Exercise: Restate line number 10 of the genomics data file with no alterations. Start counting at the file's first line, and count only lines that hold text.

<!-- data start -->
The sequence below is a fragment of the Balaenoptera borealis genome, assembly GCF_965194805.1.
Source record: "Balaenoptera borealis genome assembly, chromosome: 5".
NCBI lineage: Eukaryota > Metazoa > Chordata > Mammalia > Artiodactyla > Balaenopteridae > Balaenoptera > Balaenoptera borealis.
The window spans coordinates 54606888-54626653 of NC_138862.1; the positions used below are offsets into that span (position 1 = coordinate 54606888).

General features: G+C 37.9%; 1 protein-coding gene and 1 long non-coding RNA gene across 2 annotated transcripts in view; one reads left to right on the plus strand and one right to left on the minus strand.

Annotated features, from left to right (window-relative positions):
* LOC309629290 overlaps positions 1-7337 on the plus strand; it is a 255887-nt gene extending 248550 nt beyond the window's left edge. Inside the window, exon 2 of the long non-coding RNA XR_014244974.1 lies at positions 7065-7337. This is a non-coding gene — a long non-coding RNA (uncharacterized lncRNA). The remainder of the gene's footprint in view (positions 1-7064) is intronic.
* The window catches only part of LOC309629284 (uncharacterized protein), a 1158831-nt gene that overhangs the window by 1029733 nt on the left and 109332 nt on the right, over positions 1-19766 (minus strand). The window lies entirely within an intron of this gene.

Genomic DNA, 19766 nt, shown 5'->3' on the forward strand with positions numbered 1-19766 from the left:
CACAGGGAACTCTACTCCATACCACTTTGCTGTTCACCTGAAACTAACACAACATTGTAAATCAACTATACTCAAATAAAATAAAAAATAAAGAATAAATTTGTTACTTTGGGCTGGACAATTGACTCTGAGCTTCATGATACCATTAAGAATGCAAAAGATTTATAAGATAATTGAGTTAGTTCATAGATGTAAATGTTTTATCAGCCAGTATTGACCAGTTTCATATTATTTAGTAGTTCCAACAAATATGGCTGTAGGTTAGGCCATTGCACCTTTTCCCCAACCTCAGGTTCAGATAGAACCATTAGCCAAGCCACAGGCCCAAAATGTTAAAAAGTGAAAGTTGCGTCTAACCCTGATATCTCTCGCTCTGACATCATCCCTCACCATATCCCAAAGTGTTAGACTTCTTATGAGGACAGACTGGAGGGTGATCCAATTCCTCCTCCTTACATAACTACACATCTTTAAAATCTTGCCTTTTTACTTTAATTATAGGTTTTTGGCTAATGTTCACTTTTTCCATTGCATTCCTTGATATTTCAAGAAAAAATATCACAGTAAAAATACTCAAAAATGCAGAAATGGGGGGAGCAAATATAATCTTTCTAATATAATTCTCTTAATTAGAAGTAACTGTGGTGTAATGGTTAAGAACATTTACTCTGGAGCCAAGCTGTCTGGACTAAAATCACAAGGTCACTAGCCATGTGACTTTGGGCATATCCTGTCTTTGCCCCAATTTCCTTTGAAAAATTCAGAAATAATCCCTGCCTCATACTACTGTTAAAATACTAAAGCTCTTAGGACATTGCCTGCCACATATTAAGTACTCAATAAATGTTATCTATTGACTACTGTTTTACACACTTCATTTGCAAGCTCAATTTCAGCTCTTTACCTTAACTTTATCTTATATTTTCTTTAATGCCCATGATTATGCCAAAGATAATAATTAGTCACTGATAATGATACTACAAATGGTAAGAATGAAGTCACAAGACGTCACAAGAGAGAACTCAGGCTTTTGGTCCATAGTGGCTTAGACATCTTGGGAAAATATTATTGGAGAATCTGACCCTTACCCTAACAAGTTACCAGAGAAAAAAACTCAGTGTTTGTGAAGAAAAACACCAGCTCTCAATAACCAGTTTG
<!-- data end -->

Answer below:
CACAGGGAACTCTACTCCATACCACTTTGCTGTTCACCTGAAACTAACACAACATTGTAAATCAACTATACTCAAATAAAATAAAAAATAAAGAATAAATTTGTTACTTTGGGCTGGACAATTGACTCTGAGCTTCATGATACCATTAAGAATGCAAAAGATTTATAAGATAATTGAGTTAGTTCATAGATGTAAATGTTTTATCAGCCAGTATTGACCAGTTTCATATTATTTAGTAGTTCCAACAAATATGGCTGTAGGTTAGGCCATTGCACCTTTTCCCCAACCTCAGGTTCAGATAGAACCATTAGCCAAGCCACAGGCCCAAAATGTTAAAAAGTGAAAGTTGCGTCTAACCCTGATATCTCTCGCTCTGACATCATCCCTCACCATATCCCAAAGTGTTAGACTTCTTATGAGGACAGACTGGAGGGTGATCCAATTCCTCCTCCTTACATAACTACACATCTTTAAAATCTTGCCTTTTTACTTTAATTATAGGTTTTTGGCTAATGTTCACTTTTTCCATTGCATTCCTTGATATTTCAAGAAAAAATATCACAGTAAAAATACTCAAAAATGCAGAAATGGGGGGAGCAAATATAATCTTTCTAATATAATTCTCTTAATTAGAAGTAACTGTGGTGTAATGGTTAAGAACATTTACTCTGGAGCCAAGCTGTCTGGACTAAAATCACAAGGTCACTAGCCATGTGACTTTGGGCATATCCTGTCTTTGCCCCAATTTCCTTTGAAAAATTCAGAAATAATCCCTGCCTCATACTACTGTTAAAATACTAAAGCTCTTAGGACATTGCCTGCCACATATTAAGTACTCAATAAATGTTATCTATTGACTACTGTTTTACACACTTCATTTGCAAGCTCAATTTCAGCTCTTTACCTTAACTTTATCTTATATTTTCTTTAATGCCCATGATTATGCCAAAGATAATAATTAGTCACTGATAATGATACTACAAATGGTAAGAATGAAGTCACAAGACGTCACAAGAGAGAACTCAGGCTTTTGGTCCATAGTGGCTTAGACATCTTGGGAAAATATTATTGGAGAATCTGACCCTTACCCTAACAAGTTACCAGAGAAAAAAACTCAGTGTTTGTGAAGAAAAACACCAGCTCTCAATAACCAGTTTG